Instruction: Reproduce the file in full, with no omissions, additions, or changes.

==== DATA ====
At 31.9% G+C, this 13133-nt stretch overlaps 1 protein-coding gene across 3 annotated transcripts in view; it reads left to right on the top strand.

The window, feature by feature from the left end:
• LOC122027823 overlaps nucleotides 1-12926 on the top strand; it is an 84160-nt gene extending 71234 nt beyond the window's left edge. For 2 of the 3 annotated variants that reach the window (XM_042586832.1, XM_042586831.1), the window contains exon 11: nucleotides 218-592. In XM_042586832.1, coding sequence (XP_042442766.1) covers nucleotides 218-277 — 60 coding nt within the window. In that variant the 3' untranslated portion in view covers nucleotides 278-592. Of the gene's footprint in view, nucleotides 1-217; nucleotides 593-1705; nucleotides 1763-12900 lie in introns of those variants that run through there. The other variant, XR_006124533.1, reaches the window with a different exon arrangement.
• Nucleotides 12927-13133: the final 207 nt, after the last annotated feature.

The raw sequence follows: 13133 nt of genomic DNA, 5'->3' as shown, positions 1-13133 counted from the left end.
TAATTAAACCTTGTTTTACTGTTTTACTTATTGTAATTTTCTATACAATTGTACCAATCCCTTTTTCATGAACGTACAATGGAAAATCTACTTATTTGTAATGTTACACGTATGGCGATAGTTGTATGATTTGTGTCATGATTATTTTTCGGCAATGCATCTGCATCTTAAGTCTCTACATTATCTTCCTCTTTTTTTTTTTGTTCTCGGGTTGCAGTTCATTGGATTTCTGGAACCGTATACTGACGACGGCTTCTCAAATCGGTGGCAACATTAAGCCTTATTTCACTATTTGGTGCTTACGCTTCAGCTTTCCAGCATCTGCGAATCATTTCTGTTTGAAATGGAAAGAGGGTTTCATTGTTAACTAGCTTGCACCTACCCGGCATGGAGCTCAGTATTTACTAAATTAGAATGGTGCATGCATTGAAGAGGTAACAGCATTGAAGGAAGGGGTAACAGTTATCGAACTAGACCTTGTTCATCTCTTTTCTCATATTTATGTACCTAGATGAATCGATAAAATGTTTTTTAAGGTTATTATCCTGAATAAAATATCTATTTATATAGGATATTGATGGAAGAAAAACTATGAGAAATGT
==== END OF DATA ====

At 31.9% G+C, this 13133-nt stretch overlaps 1 protein-coding gene across 3 annotated transcripts in view; it reads left to right on the top strand.

The window, feature by feature from the left end:
• LOC122027823 overlaps nucleotides 1-12926 on the top strand; it is an 84160-nt gene extending 71234 nt beyond the window's left edge. For 2 of the 3 annotated variants that reach the window (XM_042586832.1, XM_042586831.1), the window contains exon 11: nucleotides 218-592. In XM_042586832.1, coding sequence (XP_042442766.1) covers nucleotides 218-277 — 60 coding nt within the window. In that variant the 3' untranslated portion in view covers nucleotides 278-592. Of the gene's footprint in view, nucleotides 1-217; nucleotides 593-1705; nucleotides 1763-12900 lie in introns of those variants that run through there. The other variant, XR_006124533.1, reaches the window with a different exon arrangement.
• Nucleotides 12927-13133: the final 207 nt, after the last annotated feature.

The raw sequence follows: 13133 nt of genomic DNA, 5'->3' as shown, positions 1-13133 counted from the left end.
TAATTAAACCTTGTTTTACTGTTTTACTTATTGTAATTTTCTATACAATTGTACCAATCCCTTTTTCATGAACGTACAATGGAAAATCTACTTATTTGTAATGTTACACGTATGGCGATAGTTGTATGATTTGTGTCATGATTATTTTTCGGCAATGCATCTGCATCTTAAGTCTCTACATTATCTTCCTCTTTTTTTTTTTGTTCTCGGGTTGCAGTTCATTGGATTTCTGGAACCGTATACTGACGACGGCTTCTCAAATCGGTGGCAACATTAAGCCTTATTTCACTATTTGGTGCTTACGCTTCAGCTTTCCAGCATCTGCGAATCATTTCTGTTTGAAATGGAAAGAGGGTTTCATTGTTAACTAGCTTGCACCTACCCGGCATGGAGCTCAGTATTTACTAAATTAGAATGGTGCATGCATTGAAGAGGTAACAGCATTGAAGGAAGGGGTAACAGTTATCGAACTAGACCTTGTTCATCTCTTTTCTCATATTTATGTACCTAGATGAATCGATAAAATGTTTTTTAAGGTTATTATCCTGAATAAAATATCTATTTATATAGGATATTGATGGAAGAAAAACTATGAGAAATGT